According to ESA, the Combined Aerothermal and Radiometer Sensors Instrument Package, COMARS+, will measure aerothermal parameters on the exterior of Schiaparelli as it passes through the Martian atmosphere.
COMARS+ consists of three combined sensors spaced equally across the back cover of Schiaparelli, one broadband radiometer, and an electronic box hidden inside the module. The entire package weighs 1.73 kilograms and draws 4.5 watts of power.
The sensors, located on the back cover of the module, will measure the pressure, the temperature of the module's surface, the rate at which heat energy is transferred to the surface (total heat flux rate), and the amount of radiated heat from the hot gas to the back cover (radiative heat flux).
Two so-called ICOTOM narrow band radiometers in each COMARS sensor are provided by the French space agency, CNES. In addition, a broad-band radiometer provided by the German aerospace agency, DLR, is integrated close to the COMARS 3 sensor. The data produced from this instrument package will provide essential input for the improved design of future missions landing on Mars.
The COMARS+ package is provided by the DLR.
In addition, the AMELIA payload will be used for entry and descent science data collection using onboard engineering sensors.
Finally, a 0.6-kilogram, engineering camera was installed on the lander to capture 15 black and white images of the approaching surface during the descent. The device is a refurbished spare flight model of the Visual Monitoring Camera flown on ESA’s Herschel/Planck spacecraft to image the separation of the two craft after their joint launch. Developed at Optique et Instruments de Precision, OIP, of Belgium, the DeCa system fits into a nine-centimeter box.
During the Schiparelli's landing, photos should help reconstruct the module’s trajectory and its motion, as well giving context information for the final touchdown site. The camera has a wide, 60-degree view angle to maximise the chances of seeing features that will help to pinpoint the landing site and reveal Schiaparelli’s attitude and position during descent.
There will be no live transmission of images, instead they will be stored in its memory for the uplink via NASA's Mars Reconnaisance Orbiter, MRO, a day after landing.
From its coasting to Mars and until its landing, Schiaparelli will communicate with its TGO "mother ship", sending the most critical data in real time via a pair of UHF antennas: one on the backshell of the heatshield for use during entry, and the spiral-shaped antenna on the top deck of the lander after it separates from the parachute.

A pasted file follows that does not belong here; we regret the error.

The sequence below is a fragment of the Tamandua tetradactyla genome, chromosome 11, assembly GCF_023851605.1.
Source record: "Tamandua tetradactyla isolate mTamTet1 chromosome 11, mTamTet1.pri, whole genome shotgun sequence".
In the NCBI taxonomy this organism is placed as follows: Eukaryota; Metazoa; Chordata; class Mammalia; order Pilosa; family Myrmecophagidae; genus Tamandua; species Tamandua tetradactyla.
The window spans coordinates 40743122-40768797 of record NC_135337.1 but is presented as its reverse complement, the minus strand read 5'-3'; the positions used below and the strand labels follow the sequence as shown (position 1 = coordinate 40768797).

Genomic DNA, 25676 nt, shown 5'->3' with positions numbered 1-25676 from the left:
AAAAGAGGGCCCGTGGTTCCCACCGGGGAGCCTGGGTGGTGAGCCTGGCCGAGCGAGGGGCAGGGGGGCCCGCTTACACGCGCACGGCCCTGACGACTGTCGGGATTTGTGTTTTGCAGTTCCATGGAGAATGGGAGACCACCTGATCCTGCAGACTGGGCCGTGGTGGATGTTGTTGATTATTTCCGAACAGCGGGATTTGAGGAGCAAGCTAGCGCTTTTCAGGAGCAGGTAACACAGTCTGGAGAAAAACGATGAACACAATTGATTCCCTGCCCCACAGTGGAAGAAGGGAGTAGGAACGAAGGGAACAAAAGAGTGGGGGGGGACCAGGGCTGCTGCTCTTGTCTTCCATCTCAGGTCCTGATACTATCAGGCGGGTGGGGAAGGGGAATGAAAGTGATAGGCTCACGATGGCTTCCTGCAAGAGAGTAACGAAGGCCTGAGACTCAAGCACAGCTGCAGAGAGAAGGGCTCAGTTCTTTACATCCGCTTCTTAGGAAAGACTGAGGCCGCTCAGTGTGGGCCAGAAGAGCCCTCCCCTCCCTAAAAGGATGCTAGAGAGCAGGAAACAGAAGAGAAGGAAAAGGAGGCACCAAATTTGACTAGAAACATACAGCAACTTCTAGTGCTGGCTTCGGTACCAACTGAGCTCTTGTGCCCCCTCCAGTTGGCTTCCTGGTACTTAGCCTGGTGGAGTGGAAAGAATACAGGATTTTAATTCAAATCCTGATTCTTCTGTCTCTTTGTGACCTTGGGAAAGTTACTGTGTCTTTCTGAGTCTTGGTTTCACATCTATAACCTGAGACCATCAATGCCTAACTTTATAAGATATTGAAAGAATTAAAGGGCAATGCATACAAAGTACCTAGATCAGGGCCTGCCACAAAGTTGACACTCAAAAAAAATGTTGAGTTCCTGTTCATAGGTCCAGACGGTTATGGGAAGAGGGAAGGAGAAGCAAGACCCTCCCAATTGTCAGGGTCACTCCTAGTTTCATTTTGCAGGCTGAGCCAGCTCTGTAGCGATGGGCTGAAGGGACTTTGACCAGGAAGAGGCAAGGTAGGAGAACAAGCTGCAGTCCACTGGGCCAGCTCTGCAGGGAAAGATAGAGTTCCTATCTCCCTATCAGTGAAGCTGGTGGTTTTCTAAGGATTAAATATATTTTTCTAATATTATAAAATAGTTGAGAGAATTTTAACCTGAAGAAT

If the landing is succesful, the pre-programmed sequence will operate the Schiaparelli's science instruments for at least two days – and possibly longer. The science activities are designed to make the most of the limited energy available from the batteries, so they will be performed in set windows rather than continuously – typically, for six hours each day.
The timeline will also switch on the module’s transmitter during a series of fixed slots to send recorded data up to ESA and NASA orbiters passing overhead, which will then transmit the data to Earth. These relay slots include 32 by NASA craft: 18 by the Mars Reconnaissance Orbiter, eight by Odyssey and six by Maven. ESA’s Mars Express will make 14 overflights.
During the critical arrival activities, several of NASA’s 34-meter deep-space stations will provide a ‘hot back-up’ to ESA’s stations, ensuring that there is no loss of communication at a time when any delay in commanding could have serious effect on orbit entry or landing.
The Schiaparelli lander carries a small science payload, called DREAMS, which stands for Dust Characterization, Risk Assessment and Environment Analyzer on the Martian Surface. The package is designed to study Martian environment and consists of several sensors:
The payload is expected to operate on the surface of Mars from two to eight sols.
In addition, a tiny set of laser retro-reflectors was attached almost at the last minute in the development of Schiaparelli to its the zenith-facing surface. The reflectors do not require any power and could be used in the future as a target for Mars orbiters to laser-locate the module.
Schiaparelli payloads. Credit: ESA
EDM specifications, according to ESA and Thales Alenia Space:
Known EDM developers:
Read (and see) much more about the history of the Russian space program in a richly illustrated, large-format glossy edition:
Page author: Anatoly Zak; Last update: October 22, 2016